Ian Kiaer

    With a Zen-like devotion to detail, composition, and space, Ian Kiaer assembles delicate landscapes that balance aesthetic organization and narrative. Often alluding to the history of utopian architecture, Kiaer employs fragile materials—paper, plastic, cardboard, and found objects—in his construction of elegant miniature still lifes. For this show, Kiaer has arranged three sculptural installations inspired by the work of the architect Bruno Taut and the writer Paul Scheerbart. The focal point is Untitled (large plastic ball) (all works 2006), made of thin clear plastic sheets precariously

  • picks April 05, 2006

    Olafur Eliasson

    Upon passing through the heavy, clear plastic curtains—like the kind used to enclose walk-in refrigerators—at the entrance to Olafur Eliasson’s latest exhibition, one encounters a wondrously strange update of a desolate Romantic landscape. With disarming simplicity, Eliasson lets nature take over the gallery space, turning the exhibition into the frozen image of a remote glacial era. Eight enormous, utterly blue ice blocks—their purity only sporadically spotted with traces of dirt that hint at their natural origin—fill the space and give off a little bit of steam. Placed on

  • picks March 24, 2006

    Joëlle Tuerlinckx

    It’s a surprise to encounter the overwhelming maze of vitrines, tables, wall drawings, slide and video projections, and an endless number of objects all over the Drawing Center’s often-pristine gallery. The agglomeration comprises the first New York solo show of Belgian artist Joëlle Tuerlinckx, a cult figure in Europe who seems underestimated in the US. Following in Michael Asher’s footsteps, and working on site during the course of the exhibition, Tuerlinckx questions the formal features of the exhibition space, deconstructing the Drawing Center’s gallery into the basic geometric forms that

  • picks March 16, 2006

    “Fluxus: To George with Love”

    Artists are often the best collectors, assembling a wide variety of objects that transmute, seemingly alchemically, into a greater whole. Think of Andy Warhol’s Time Capsules. A similar compulsion for archival accumulation affected Lithuanian avant-garde filmmaker Jonas Mekas, whose twenty-seven-year-long friendship with his compatriot George Maciunas resulted in a private collection of more than three hundred Fluxus items—objects, artworks, multiples, games, ephemera from festivals, films—on view, and on sale, here. Highlights of the exhibition include Maciunas’s meticulous chronicles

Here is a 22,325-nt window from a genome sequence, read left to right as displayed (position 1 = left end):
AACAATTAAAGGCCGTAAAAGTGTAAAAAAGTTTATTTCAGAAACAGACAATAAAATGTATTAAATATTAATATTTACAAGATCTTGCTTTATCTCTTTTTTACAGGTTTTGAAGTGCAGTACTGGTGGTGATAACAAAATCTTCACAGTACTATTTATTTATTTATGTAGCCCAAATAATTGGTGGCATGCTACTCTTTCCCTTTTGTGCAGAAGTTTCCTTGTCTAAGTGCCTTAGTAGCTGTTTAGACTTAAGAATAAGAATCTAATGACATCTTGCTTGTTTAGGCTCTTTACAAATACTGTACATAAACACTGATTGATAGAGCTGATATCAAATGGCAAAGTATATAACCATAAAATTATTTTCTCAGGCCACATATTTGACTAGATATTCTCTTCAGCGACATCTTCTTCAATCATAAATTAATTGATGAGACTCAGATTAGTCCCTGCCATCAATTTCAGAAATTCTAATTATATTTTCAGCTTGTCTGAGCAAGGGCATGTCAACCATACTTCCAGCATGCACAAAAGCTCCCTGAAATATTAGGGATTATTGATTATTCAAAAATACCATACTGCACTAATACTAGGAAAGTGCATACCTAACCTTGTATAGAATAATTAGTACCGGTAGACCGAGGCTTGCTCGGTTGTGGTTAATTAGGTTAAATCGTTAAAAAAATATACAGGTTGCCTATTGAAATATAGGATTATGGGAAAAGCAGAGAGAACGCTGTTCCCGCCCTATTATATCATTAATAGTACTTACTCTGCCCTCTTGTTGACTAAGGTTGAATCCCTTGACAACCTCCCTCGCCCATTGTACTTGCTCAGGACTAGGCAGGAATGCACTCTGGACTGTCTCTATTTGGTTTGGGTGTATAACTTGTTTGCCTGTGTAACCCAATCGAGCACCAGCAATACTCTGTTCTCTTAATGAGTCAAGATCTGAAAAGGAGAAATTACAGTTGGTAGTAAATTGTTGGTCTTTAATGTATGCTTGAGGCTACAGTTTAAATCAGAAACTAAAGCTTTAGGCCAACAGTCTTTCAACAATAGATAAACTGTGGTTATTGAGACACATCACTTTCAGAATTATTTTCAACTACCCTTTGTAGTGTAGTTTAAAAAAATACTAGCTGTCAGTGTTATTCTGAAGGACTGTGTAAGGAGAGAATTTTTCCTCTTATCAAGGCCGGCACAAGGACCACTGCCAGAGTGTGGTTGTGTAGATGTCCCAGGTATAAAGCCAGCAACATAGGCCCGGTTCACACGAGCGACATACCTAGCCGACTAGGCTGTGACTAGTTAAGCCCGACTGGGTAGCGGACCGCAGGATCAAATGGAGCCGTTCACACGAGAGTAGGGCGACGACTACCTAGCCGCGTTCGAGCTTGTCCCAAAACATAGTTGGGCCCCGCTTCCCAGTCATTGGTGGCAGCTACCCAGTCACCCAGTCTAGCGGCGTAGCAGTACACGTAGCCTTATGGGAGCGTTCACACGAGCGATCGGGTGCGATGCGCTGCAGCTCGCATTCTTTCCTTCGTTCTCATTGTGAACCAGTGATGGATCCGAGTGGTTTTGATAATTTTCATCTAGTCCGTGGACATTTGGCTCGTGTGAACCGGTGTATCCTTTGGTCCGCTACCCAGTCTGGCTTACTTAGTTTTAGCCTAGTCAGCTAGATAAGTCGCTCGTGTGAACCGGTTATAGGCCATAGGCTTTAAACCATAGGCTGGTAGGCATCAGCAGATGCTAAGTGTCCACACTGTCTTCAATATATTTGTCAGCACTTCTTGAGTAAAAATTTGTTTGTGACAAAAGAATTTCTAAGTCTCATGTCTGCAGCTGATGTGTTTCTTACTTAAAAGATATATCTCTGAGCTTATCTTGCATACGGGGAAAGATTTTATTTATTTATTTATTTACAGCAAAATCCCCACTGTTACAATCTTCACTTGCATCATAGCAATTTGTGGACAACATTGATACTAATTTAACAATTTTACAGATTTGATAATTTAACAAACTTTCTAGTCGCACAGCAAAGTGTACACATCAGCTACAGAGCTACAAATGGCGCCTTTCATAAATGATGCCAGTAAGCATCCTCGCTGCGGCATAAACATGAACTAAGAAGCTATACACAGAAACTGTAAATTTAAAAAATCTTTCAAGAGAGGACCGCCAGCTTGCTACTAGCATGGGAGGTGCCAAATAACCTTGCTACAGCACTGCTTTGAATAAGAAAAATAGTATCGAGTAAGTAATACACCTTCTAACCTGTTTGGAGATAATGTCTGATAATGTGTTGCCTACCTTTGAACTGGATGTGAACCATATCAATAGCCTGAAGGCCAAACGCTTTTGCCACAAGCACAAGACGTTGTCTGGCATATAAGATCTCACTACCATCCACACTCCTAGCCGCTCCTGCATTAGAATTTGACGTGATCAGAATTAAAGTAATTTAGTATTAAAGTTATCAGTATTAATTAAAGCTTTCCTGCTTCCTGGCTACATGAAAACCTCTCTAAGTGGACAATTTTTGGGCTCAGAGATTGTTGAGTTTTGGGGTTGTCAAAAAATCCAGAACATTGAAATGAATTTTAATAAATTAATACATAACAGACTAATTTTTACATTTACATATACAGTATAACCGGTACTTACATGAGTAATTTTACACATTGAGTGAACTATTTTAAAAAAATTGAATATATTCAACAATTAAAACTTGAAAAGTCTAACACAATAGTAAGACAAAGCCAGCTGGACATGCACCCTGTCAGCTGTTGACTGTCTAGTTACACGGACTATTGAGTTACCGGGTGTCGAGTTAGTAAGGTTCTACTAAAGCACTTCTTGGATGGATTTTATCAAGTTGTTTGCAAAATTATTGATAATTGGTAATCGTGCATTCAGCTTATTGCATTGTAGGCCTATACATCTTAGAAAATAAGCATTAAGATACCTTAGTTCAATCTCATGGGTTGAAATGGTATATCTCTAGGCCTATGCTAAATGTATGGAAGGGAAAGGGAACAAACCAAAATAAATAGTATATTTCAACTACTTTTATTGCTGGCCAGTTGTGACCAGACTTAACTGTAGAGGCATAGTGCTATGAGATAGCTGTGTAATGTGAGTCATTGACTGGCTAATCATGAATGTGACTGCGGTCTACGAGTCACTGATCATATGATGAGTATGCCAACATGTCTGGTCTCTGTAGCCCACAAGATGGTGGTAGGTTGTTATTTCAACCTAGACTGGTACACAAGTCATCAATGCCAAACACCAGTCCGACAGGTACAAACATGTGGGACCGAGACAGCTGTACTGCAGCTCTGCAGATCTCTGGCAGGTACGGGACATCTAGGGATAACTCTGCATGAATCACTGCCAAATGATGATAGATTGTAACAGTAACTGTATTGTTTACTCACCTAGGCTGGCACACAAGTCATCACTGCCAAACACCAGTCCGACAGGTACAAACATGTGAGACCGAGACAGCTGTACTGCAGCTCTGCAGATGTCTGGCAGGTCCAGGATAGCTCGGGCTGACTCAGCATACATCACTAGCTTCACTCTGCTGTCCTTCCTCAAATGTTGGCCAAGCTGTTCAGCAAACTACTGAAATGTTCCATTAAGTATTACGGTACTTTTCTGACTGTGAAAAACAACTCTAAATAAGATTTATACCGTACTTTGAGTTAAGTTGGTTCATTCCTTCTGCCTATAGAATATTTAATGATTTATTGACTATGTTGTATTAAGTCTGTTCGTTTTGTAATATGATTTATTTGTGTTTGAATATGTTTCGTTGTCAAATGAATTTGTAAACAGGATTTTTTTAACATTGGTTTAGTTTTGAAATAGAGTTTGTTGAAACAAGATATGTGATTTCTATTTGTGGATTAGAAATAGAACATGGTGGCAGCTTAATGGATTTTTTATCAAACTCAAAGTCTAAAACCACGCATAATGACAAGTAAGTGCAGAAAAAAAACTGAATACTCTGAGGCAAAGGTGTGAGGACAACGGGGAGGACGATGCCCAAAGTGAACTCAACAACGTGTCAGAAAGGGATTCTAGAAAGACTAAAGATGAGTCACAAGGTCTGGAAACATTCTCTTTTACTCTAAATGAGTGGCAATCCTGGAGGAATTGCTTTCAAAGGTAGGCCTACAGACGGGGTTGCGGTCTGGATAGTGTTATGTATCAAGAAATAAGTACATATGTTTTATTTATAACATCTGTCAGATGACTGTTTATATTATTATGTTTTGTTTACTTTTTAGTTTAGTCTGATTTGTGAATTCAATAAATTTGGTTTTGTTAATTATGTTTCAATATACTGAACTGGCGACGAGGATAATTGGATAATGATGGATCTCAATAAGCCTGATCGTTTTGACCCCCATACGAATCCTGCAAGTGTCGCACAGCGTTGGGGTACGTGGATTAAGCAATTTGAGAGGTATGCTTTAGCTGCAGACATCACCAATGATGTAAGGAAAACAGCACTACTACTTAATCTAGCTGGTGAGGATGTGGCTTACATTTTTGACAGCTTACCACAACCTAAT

• picks March 14, 2006

    Carol Bove

    For the latest installation at REC, a tiny exhibition space barely visible behind a glass door in the building housing Esther Schipper’s gallery, Carol Bove has assembled The sky over Berlin March 2, 2006 at 19.00, a landscape of isolated objects adorning a bare, claustrophobic enclosure. A handful of meticulously placed everyday elements—Plexiglas cubes, wooden fragments, a peacock feather, small cement solids, a sponge—are spread on a wooden shelf that cuts the space horizontally at eye level. The sparse, fragile constellation of objects lies underneath a thick rain of narrow brass

  • picks March 03, 2006

    Rosa Barba and David Maljkovic

    An elegant, slightly decadent, bow window room with a polished parquet floor is the setting for Rosa Barba and David Maljkovic’s latest joint installation. For the fourth show at this young Prenzlauerberg exhibition space, located in the living room of artist Oliver Croy and critic Henrikke Nielsen’s second-floor apartment, Croatian artist Maljkovic has crafted a site-specific intervention, Again for Tomorrow, 2006, covering the window’s aperture and the surrounding walls with numerous panels of Sheetrock. Playing with the white and brown surfaces of his material, Maljkovic composes a giant

  • picks February 22, 2006

    “Everything Beautiful and Noble Is the Result of Reason and Calculation”

    Hovering between and adding an ironic twist to the two notions that for centuries have determined artistic and philosophic quarrels—form and content—this exhibition features works by ten New York–based emerging artists concerned with the unresolved relationship between visible appearance and invisible essence. Curators Howie Chen and Gabrielle Giattino adopt the famous quote from Baudelaire’s 1863 “The Painter of Modern Life” to highlight visual manifestation instead of interpretation; the works in the exhibition employ deceptive strategies such as transparency, ambiguity, repetition,

  • picks February 15, 2006

    Amy Granat

    “Stars Way Out” is the name of a closed-down diner that New York-based artist Amy Granat encountered while shooting her latest 16-mm film in the California desert. Although the title and the press release of her first solo show at this gallery refer to specific geographic locations such as Joshua Tree or 29 Palms, the four projections installed in a black room only show an abstract dance of white lines vertically bisecting the black background and circles of light popping up from time to time. While shooting Scratch Films / Stars Way Out (For O.K.), 2006, Granat intentionally overexposed the